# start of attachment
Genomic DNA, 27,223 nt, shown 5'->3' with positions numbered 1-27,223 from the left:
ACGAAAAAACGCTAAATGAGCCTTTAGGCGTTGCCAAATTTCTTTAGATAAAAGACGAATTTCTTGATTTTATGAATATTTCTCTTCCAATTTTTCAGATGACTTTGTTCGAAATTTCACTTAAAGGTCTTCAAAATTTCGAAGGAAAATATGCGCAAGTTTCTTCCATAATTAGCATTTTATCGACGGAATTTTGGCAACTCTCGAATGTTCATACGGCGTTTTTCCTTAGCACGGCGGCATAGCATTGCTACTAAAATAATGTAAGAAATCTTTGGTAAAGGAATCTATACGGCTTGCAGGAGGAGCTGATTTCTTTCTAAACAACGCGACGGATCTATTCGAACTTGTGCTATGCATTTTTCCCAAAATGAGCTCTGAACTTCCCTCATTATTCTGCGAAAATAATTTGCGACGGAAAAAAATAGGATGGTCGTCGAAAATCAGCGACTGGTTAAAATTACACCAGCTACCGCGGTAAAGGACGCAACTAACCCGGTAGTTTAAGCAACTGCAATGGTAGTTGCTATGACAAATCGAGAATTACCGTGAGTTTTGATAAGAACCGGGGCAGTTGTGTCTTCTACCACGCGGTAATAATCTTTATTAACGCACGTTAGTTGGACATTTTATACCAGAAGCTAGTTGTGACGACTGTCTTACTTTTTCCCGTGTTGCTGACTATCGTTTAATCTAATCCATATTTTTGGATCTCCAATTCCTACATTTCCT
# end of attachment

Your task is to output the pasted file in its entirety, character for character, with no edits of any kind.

Genomic DNA, 27,223 nt, shown 5'->3' with positions numbered 1-27,223 from the left:
ACGAAAAAACGCTAAATGAGCCTTTAGGCGTTGCCAAATTTCTTTAGATAAAAGACGAATTTCTTGATTTTATGAATATTTCTCTTCCAATTTTTCAGATGACTTTGTTCGAAATTTCACTTAAAGGTCTTCAAAATTTCGAAGGAAAATATGCGCAAGTTTCTTCCATAATTAGCATTTTATCGACGGAATTTTGGCAACTCTCGAATGTTCATACGGCGTTTTTCCTTAGCACGGCGGCATAGCATTGCTACTAAAATAATGTAAGAAATCTTTGGTAAAGGAATCTATACGGCTTGCAGGAGGAGCTGATTTCTTTCTAAACAACGCGACGGATCTATTCGAACTTGTGCTATGCATTTTTCCCAAAATGAGCTCTGAACTTCCCTCATTATTCTGCGAAAATAATTTGCGACGGAAAAAAATAGGATGGTCGTCGAAAATCAGCGACTGGTTAAAATTACACCAGCTACCGCGGTAAAGGACGCAACTAACCCGGTAGTTTAAGCAACTGCAATGGTAGTTGCTATGACAAATCGAGAATTACCGTGAGTTTTGATAAGAACCGGGGCAGTTGTGTCTTCTACCACGCGGTAATAATCTTTATTAACGCACGTTAGTTGGACATTTTATACCAGAAGCTAGTTGTGACGACTGTCTTACTTTTTCCCGTGTTGCTGACTATCGTTTAATCTAATCCATATTTTTGGATCTCCAATTCCTACATTTCCT